Stellantis seems to be doing better than other auto companies – Il Post


Stellantis seems to be doing better than other auto companies – Il Post
Written by aquitodovale

There is a company that is facing the crisis that has hit the car sector heavily since the beginning of the pandemic better than the others: it is Stellantis, which was born only in January 2021 from the merger of PSA, the best known French company such as Peugeot Citroën, and FCA, the Italian-American company born in turn from the merger of FIAT and Chrysler.

Since 2020, the automotive sector has been in a deep crisis, both due to a significant drop in sales and the many difficulties that companies encounter in producing the vehicles themselves, due to the lack of chips and the increases in the prices of materials and energy . Many market analysts believe that Stellantis has managed to adapt better to this difficult situation because the merger and the new management have made it possible to make production more efficient and significantly reduce costs, even if this has led to a staff cut in its various production plants, with a consequent social cost.

Stellantis has only existed for two years but has a long history, being made up of historic car companies such as the Italian FIAT, the French Peugeot and the American Chrysler. Its resilience today is considered by many to be a surprising result, especially in light of the fact that only twenty years ago, in the early 2000s, FIAT was going through its most difficult moment and was losing around 5 million euros a day. Since then it has transformed itself from an inefficient and state-subsidized company to a solid, more profitable and international market player, first as FCA (born from the merger of FIAT and Chrysler) and then as part of the Stellantis group.

Today it is the world’s fourth largest car manufacturer, with 400,000 employees and over 50 factories around the world. It is considered one of the most profitable companies in the industry, although the companies that originally formed it, PSA and FCA, weren’t so profitable. The company recorded in 2021, i.e. its first year of life, a net profit of 13.4 billion euros, three times what the two companies earned separately in 2020, compared with a total turnover from the sales of 152 billion euros, 14 percent more than the previous year. The 2022 accounts will be published at the end of February.

Despite being a multinational by now, Stellantis still has a considerable economic value for Italy: it has huge factories such as those in Mirafiori, Melfi and Pomigliano, and it is estimated that the company’s impact on the Italian economy is between 1 and 3 percent of GDP. According to Istat, the car manufacturing sector in Italy employs 160,000 people; if spin-offs are also considered, the majority depend on Stellantis.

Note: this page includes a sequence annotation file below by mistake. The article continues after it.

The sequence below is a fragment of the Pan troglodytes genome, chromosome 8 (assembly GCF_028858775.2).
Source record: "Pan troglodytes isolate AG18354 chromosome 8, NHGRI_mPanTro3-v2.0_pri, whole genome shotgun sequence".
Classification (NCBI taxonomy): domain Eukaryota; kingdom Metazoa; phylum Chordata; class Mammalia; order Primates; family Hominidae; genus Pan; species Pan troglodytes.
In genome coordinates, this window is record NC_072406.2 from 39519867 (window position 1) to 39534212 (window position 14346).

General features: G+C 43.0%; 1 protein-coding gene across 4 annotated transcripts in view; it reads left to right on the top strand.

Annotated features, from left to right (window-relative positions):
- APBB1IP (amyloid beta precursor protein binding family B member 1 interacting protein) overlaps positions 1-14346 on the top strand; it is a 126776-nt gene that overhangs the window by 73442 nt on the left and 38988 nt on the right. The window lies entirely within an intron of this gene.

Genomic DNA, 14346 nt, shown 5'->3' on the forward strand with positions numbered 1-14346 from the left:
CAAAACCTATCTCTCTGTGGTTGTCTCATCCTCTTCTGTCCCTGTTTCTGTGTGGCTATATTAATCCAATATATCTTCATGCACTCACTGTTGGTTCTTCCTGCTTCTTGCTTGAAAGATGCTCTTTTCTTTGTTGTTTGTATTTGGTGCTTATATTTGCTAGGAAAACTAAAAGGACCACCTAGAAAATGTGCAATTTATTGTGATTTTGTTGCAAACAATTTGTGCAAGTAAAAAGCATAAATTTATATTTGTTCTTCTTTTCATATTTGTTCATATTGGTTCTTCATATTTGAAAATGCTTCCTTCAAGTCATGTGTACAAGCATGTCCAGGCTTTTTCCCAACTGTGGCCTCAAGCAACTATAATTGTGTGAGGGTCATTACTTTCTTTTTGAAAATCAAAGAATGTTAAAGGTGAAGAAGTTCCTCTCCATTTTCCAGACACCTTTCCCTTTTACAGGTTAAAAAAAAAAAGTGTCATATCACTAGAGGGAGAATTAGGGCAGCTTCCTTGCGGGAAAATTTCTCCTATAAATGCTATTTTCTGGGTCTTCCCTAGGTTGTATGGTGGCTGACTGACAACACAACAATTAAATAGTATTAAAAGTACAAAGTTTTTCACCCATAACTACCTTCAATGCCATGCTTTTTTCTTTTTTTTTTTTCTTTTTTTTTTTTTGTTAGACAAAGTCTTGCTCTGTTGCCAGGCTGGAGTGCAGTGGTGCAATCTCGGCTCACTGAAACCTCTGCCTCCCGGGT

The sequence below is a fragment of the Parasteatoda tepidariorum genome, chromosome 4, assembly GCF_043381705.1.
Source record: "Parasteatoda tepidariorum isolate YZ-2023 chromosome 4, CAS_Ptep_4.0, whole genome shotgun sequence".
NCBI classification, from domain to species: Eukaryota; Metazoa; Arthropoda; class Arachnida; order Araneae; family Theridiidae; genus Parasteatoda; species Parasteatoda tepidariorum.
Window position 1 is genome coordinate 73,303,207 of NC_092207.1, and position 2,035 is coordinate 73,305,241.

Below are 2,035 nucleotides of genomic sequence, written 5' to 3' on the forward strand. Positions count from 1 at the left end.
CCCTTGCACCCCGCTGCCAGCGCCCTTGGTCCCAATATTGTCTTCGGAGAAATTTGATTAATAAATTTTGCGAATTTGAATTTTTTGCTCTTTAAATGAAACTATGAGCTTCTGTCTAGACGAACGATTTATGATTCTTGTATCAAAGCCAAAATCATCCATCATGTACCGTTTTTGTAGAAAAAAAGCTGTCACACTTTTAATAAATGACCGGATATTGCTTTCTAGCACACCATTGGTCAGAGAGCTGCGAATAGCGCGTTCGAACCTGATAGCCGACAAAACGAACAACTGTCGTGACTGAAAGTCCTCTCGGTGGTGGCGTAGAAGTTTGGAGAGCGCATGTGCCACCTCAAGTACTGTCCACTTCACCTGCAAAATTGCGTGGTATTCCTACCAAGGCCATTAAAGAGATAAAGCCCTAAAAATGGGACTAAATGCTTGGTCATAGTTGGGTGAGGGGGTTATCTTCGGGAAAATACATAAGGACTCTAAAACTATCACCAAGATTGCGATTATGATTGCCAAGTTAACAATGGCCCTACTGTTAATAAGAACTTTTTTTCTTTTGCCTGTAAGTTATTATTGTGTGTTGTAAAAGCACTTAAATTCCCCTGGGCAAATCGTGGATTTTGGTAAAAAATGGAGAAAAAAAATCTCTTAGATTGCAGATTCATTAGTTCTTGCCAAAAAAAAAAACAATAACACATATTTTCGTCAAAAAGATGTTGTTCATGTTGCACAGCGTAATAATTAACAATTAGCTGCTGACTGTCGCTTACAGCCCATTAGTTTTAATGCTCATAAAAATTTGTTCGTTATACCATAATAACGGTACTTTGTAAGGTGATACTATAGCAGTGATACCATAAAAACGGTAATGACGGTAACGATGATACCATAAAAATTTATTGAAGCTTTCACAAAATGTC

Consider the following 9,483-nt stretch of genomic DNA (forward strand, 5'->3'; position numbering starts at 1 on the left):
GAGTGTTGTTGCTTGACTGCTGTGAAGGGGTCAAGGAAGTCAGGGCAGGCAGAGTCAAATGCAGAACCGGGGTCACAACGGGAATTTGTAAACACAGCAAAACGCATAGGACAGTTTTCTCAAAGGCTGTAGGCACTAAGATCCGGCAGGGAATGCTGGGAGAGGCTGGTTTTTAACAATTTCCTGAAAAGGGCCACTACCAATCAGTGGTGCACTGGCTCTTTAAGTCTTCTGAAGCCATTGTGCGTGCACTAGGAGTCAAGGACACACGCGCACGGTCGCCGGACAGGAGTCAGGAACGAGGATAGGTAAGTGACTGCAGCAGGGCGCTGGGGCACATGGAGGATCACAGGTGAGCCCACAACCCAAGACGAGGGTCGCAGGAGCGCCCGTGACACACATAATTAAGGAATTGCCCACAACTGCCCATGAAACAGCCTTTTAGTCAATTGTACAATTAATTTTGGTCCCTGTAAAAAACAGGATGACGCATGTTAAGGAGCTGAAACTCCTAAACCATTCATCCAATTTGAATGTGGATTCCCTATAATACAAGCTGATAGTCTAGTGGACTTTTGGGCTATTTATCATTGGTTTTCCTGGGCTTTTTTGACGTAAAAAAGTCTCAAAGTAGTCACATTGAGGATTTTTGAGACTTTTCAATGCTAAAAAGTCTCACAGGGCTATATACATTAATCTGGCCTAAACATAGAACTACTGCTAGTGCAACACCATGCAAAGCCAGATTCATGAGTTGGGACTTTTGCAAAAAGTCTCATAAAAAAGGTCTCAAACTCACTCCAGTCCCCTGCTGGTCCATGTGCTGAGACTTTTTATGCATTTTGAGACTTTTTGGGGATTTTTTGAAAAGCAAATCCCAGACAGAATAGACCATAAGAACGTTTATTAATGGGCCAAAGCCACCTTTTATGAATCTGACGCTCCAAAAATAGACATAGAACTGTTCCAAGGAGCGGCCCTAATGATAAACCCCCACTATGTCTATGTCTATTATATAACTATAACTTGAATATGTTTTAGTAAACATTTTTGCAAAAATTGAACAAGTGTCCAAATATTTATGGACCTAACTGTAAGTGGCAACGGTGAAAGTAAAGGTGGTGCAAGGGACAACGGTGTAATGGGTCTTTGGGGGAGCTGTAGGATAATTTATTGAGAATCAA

The crisis of the sector today
Since the beginning of the pandemic, the motor vehicle sector (which includes both cars and commercial vehicles) has entered a very serious crisis. According to data from OICA, the international organization that collects and processes information on the production and sales of motor vehicles, after a 5 percent drop already recorded in 2019, world production in the auto sector suffered in 2020, due to the impact of the lockdowns and restrictions, a drop of 16 percent, thus returning to 2010 levels. Sales in turn decreased by 12 percent.

In 2021, things did not improve and other elements of difficulty were added to the restrictions due to the pandemic: it has become very difficult to find some important components for the production of vehicles, such as chips, and major discontinuities have been created in the so-called global chains of value, i.e. all that set of international processes that make it possible for the production of goods to be divided into various parts of the world. Production had a slight improvement of 3 percent compared to 2020 but was still 13 percent lower than in 2019. The same goes for sales.

There is no global data yet for 2022, but the global trade crisis and raw material shortages dragged on for the first half of the year, then started to ease. To these problems were added, however, the significant increases in raw materials and energy, which made production even more difficult and expensive.

On the demand side, things did not go better. The large drop in consumption in 2020 has never been compensated, above all due to the climate of great uncertainty which has never actually gone away: consumers have often postponed decisions on important purchases such as buying a car; inflation leaves little room for spending for many families.

The financial statements of the main companies for 2022 are not yet available, but the perception and concerns of analysts about the sustainability of their business can be seen from the stock market prices: in 2022 some of the largest European automotive companies lost on average 22 per percent of their stock market value.